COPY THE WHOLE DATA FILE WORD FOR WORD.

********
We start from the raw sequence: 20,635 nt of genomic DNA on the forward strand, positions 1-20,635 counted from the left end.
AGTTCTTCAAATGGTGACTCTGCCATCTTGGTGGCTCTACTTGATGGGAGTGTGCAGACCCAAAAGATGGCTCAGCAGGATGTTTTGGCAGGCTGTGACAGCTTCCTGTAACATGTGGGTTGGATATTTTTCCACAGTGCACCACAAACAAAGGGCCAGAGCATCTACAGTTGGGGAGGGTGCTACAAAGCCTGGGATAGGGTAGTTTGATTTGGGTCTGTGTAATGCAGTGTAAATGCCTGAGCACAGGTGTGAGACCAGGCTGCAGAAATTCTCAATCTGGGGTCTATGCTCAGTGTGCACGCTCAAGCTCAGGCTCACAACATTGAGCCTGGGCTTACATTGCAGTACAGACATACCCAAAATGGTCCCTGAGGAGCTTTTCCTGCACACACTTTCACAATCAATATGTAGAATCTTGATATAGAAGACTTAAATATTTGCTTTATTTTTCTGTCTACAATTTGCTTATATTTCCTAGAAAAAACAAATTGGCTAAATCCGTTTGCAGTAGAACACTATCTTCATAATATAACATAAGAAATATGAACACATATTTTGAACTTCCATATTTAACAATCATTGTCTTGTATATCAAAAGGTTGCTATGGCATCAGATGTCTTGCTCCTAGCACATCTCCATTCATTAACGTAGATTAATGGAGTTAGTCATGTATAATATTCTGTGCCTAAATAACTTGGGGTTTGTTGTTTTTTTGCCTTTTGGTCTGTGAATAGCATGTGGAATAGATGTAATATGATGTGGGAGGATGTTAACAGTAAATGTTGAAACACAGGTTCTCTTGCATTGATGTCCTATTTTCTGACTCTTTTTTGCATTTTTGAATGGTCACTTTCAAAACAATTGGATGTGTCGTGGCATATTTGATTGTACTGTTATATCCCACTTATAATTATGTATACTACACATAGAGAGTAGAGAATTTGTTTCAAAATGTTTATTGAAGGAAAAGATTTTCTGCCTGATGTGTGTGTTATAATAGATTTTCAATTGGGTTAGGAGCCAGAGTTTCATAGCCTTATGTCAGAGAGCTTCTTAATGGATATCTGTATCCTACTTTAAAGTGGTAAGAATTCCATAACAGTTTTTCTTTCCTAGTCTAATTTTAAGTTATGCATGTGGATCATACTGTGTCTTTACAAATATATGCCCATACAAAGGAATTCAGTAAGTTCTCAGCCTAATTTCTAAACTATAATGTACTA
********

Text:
We start from the raw sequence: 20,635 nt of genomic DNA on the forward strand, positions 1-20,635 counted from the left end.
AGTTCTTCAAATGGTGACTCTGCCATCTTGGTGGCTCTACTTGATGGGAGTGTGCAGACCCAAAAGATGGCTCAGCAGGATGTTTTGGCAGGCTGTGACAGCTTCCTGTAACATGTGGGTTGGATATTTTTCCACAGTGCACCACAAACAAAGGGCCAGAGCATCTACAGTTGGGGAGGGTGCTACAAAGCCTGGGATAGGGTAGTTTGATTTGGGTCTGTGTAATGCAGTGTAAATGCCTGAGCACAGGTGTGAGACCAGGCTGCAGAAATTCTCAATCTGGGGTCTATGCTCAGTGTGCACGCTCAAGCTCAGGCTCACAACATTGAGCCTGGGCTTACATTGCAGTACAGACATACCCAAAATGGTCCCTGAGGAGCTTTTCCTGCACACACTTTCACAATCAATATGTAGAATCTTGATATAGAAGACTTAAATATTTGCTTTATTTTTCTGTCTACAATTTGCTTATATTTCCTAGAAAAAACAAATTGGCTAAATCCGTTTGCAGTAGAACACTATCTTCATAATATAACATAAGAAATATGAACACATATTTTGAACTTCCATATTTAACAATCATTGTCTTGTATATCAAAAGGTTGCTATGGCATCAGATGTCTTGCTCCTAGCACATCTCCATTCATTAACGTAGATTAATGGAGTTAGTCATGTATAATATTCTGTGCCTAAATAACTTGGGGTTTGTTGTTTTTTTGCCTTTTGGTCTGTGAATAGCATGTGGAATAGATGTAATATGATGTGGGAGGATGTTAACAGTAAATGTTGAAACACAGGTTCTCTTGCATTGATGTCCTATTTTCTGACTCTTTTTTGCATTTTTGAATGGTCACTTTCAAAACAATTGGATGTGTCGTGGCATATTTGATTGTACTGTTATATCCCACTTATAATTATGTATACTACACATAGAGAGTAGAGAATTTGTTTCAAAATGTTTATTGAAGGAAAAGATTTTCTGCCTGATGTGTGTGTTATAATAGATTTTCAATTGGGTTAGGAGCCAGAGTTTCATAGCCTTATGTCAGAGAGCTTCTTAATGGATATCTGTATCCTACTTTAAAGTGGTAAGAATTCCATAACAGTTTTTCTTTCCTAGTCTAATTTTAAGTTATGCATGTGGATCATACTGTGTCTTTACAAATATATGCCCATACAAAGGAATTCAGTAAGTTCTCAGCCTAATTTCTAAACTATAATGTACTA